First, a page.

Currently housing is responsible for 25% of United Kingdom Carbon Dioxide emissions. With more than 85% of houses already in existence, increasing uptake of energy efficient home improvements (EEHI) is a key element of meeting the target of the Climate Change Act (2008).
Families with pre-school children were the focus, as previous research indicates that this group tend to plan more home improvements (HI) and are more likely to be experiencing significant changes to their everyday social practices. In-depth interviews were undertaken with seven families in Bristol. The findings indicate that while planning a family and pregnancy appeared to trigger HI, the birth of a child tended to shift the focus away from HI. The social and experiential aspects of home strongly influenced HI and this emphasised the need for EEHI to be targeted more towards the way homes are lived in rather than focusing upon financial or environmental benefits. Social Practice Theory (SPT) was utilised to aid understanding of the integral nature of everyday practices (context) and people upon the practice of HI. This led to the development of the 5-element model of HI practice, by adapting Shove et al. (2012) 3-element model of SPT.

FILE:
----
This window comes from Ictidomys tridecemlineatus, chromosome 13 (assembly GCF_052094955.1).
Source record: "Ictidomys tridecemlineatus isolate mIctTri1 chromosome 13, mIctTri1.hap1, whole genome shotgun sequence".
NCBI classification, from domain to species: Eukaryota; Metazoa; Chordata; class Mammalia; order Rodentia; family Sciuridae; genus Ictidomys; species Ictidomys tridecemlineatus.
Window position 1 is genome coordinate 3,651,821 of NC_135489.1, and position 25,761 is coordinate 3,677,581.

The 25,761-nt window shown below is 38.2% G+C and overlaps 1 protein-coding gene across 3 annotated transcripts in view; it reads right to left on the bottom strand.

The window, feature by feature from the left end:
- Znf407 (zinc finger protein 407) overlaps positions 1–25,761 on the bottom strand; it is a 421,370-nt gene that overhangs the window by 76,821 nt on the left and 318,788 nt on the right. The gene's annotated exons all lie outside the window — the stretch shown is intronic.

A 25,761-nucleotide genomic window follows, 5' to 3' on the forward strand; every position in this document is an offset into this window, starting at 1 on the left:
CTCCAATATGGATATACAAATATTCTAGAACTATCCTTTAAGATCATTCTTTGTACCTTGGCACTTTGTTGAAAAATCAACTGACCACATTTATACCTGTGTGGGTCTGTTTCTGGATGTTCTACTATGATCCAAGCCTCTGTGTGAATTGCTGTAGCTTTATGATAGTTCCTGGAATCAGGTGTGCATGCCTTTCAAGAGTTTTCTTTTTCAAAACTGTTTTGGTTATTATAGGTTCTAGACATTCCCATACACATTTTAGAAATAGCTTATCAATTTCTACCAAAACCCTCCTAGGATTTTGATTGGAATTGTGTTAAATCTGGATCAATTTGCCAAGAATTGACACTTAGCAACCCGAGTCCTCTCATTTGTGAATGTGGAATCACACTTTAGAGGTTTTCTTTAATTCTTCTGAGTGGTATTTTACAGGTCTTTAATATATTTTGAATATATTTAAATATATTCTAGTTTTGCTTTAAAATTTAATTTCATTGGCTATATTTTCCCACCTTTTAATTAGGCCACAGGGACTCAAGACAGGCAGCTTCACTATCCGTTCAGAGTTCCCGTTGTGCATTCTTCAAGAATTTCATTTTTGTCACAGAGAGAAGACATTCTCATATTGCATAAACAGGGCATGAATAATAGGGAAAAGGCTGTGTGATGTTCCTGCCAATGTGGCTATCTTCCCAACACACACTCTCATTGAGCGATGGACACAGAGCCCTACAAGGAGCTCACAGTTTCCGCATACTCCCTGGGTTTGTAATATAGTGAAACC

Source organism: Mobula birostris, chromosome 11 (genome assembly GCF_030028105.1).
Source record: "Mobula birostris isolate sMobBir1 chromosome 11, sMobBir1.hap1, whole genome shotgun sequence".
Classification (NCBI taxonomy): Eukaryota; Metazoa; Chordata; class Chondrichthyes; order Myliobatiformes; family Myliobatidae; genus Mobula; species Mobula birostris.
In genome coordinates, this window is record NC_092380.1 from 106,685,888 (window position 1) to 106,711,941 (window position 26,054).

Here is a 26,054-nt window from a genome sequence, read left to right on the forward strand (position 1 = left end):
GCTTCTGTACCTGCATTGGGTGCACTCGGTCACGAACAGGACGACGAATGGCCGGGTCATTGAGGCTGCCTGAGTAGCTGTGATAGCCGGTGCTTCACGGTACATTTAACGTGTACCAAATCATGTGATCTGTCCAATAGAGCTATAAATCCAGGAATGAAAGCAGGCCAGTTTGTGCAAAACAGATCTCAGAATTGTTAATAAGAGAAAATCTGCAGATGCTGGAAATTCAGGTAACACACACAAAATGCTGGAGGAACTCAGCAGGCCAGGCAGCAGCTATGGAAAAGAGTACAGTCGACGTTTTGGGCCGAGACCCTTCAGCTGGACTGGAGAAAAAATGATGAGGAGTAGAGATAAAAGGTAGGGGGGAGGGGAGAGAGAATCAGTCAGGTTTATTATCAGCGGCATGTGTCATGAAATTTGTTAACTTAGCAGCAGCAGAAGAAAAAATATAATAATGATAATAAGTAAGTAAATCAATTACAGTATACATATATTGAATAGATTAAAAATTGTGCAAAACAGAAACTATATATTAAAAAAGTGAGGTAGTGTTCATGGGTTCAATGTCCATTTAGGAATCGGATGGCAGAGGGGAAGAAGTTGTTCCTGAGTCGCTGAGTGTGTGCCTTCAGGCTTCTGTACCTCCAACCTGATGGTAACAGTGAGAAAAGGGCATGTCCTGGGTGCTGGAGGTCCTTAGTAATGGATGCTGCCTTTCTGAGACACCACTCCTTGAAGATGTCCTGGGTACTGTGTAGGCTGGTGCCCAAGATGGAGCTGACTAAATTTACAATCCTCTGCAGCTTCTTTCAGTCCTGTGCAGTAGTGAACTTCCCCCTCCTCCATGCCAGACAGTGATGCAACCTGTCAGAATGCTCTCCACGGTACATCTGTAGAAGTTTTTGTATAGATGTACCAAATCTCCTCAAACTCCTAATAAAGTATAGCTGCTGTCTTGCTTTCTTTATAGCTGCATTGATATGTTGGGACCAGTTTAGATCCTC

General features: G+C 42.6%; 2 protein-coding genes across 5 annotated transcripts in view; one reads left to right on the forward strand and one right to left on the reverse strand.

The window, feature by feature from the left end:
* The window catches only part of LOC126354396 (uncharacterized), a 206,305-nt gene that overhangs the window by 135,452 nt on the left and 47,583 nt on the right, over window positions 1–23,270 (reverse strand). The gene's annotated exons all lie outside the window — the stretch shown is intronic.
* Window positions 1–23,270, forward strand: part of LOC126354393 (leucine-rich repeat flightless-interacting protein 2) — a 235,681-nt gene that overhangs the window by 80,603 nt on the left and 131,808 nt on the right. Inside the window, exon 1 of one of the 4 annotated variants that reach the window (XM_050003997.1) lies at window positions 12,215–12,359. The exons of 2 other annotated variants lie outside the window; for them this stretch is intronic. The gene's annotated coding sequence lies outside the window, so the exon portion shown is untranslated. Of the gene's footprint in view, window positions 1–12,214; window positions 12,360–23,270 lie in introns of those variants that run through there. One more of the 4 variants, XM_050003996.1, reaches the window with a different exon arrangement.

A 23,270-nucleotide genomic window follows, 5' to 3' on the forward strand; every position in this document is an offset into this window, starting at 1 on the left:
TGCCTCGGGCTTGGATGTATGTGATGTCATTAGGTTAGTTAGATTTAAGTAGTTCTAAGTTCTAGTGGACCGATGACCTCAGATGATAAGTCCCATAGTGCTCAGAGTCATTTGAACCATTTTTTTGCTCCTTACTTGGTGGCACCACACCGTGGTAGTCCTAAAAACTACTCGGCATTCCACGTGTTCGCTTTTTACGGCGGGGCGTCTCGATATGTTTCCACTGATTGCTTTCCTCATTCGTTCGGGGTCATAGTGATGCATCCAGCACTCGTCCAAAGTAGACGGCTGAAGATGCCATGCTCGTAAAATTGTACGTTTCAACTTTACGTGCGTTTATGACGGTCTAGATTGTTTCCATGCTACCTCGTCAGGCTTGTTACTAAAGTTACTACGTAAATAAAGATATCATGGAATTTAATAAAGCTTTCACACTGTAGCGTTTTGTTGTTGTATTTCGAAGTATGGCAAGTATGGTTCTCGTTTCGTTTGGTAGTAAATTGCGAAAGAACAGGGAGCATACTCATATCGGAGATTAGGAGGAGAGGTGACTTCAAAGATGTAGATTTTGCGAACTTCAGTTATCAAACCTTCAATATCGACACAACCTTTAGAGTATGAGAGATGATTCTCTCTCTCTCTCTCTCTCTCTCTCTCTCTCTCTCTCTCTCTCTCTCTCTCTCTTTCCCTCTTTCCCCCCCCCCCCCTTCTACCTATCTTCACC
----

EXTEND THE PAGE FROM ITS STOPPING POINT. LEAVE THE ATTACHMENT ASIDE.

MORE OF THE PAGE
Gemma qualified as a RICS Chartered Building Surveyor in 2013, following completion of the UWE Graduate Diploma in Building Surveying with distinction. In 2016, Gemma completed this dissertation to complete her MSc.
Gemma specialises in housing, and has a wealth of experience working with a range of social housing providers. She has a particular interest in the way in which buildings impact upon our physical, mental and social wellbeing and aims to put people at the centre of building refurbishment and design. Gemma is currently a full-time mother and is looking to start her own freelance business.